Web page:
Pain, as defined by the International Association for the Study of Pain, is “an unpleasant sensory and emotional experience associated with actual or potential tissue damage or described in terms of such damage.”1 The quality and location of pain may alert the emergency clinician to the presence of disease processes. Additionally, pain is a frequent—but often preventable—side effect of many of the diagnostic studies and treatments performed in the emergency department (ED), ranging from simple intravenous (IV) line placement to a complex fracture reduction.
For a variety of reasons, adequate treatment of pain can be one of the most challenging aspects of emergency medicine practice. First, pain is subjective. Despite the development of sophisticated pain scales, patient self-report is the best source of pain measurement in communicative patients. This can often lead to confusion when patient pain reports do not match emergency clinician expectations. Second, the pressures resulting from the volume of critical patients seen in the ED can make optimum pain management a seemingly impossible goal and lower its priority. Third, young patients’ developmental levels can make quantifying and qualifying their pain difficult and can reduce their ability to advocate for the treatment of their pain. Fourth, unfounded concerns from both emergency clinicians and consultants regarding “masking” pain and interfering with accurate diagnoses may lead emergency clinicians to undertreat pain. Finally, the concerns emergency clinicians and patients’ families have regarding side effects and the unclear potential for addiction may make emergency clinicians reluctant to use certain effective pain medications.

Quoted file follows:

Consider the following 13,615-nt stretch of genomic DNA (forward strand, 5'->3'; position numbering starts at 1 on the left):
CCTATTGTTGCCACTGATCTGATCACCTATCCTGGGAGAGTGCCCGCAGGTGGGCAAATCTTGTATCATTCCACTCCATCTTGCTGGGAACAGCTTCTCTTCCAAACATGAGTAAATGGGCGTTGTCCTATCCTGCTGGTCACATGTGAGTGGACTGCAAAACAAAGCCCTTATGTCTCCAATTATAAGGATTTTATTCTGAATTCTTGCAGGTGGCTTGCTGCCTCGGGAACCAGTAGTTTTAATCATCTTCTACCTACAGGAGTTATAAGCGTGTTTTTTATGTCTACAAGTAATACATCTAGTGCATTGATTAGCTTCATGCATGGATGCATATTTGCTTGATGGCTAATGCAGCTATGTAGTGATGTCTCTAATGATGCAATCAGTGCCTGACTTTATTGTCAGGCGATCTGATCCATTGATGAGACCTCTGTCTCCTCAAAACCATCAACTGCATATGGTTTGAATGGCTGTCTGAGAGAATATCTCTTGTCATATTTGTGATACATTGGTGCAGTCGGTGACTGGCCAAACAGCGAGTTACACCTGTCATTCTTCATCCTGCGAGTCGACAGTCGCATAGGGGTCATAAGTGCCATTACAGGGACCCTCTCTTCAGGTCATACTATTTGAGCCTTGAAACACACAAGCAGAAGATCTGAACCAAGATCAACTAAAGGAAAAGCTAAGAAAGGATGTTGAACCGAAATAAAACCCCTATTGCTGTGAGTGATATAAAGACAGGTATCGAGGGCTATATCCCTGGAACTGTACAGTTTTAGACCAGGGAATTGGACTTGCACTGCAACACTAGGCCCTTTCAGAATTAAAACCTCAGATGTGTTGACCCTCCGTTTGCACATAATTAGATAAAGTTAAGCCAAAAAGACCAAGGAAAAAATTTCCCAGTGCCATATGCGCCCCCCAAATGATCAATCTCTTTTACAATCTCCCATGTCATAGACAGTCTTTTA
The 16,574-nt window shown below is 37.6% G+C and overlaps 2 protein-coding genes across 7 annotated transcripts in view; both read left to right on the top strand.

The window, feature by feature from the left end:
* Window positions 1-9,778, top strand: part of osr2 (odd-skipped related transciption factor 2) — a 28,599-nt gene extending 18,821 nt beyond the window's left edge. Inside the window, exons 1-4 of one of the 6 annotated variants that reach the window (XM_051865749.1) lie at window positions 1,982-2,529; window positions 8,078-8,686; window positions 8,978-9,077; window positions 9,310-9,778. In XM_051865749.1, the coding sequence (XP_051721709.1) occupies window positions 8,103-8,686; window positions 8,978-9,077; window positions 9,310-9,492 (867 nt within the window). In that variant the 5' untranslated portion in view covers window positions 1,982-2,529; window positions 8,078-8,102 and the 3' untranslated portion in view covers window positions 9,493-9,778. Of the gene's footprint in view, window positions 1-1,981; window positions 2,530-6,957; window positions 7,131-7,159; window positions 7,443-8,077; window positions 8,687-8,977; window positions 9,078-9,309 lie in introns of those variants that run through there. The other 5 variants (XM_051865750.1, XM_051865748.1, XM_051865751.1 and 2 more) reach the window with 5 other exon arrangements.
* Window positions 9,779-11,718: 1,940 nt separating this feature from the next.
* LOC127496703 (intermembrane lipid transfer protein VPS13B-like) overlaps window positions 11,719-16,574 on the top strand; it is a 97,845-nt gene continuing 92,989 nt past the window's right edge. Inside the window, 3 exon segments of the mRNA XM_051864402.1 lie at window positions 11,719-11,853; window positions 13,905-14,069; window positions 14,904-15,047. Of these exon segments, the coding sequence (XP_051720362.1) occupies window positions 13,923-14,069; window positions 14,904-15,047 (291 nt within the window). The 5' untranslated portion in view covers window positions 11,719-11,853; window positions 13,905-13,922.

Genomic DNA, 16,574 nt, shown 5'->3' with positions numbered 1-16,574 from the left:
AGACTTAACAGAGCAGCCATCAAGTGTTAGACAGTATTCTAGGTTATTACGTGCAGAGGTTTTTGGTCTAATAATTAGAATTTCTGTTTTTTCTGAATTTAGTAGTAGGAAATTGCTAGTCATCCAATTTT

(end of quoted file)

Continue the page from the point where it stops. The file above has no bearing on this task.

Despite these barriers, there are compelling reasons to treat pain in the ED. The relief of suffering is one of the fundamental goals of medicine. The adequate treatment of pain increases patient satisfaction.2 Despite long-standing myths, all patients (including neonates) feel pain,3 and there is convincing evidence that exposing young patients to painful stimuli can have both short-term and long-term negative consequences.4-7
Pain has been traditionally undertreated in all populations, but this is especially true in pediatric patients. The purpose of this issue of Pediatric Emergency Medicine Practice is to help emergency clinicians recognize pain in children, develop strategies to successfully manage pain in pediatric patients, and address specific areas where controversy in pain management exists.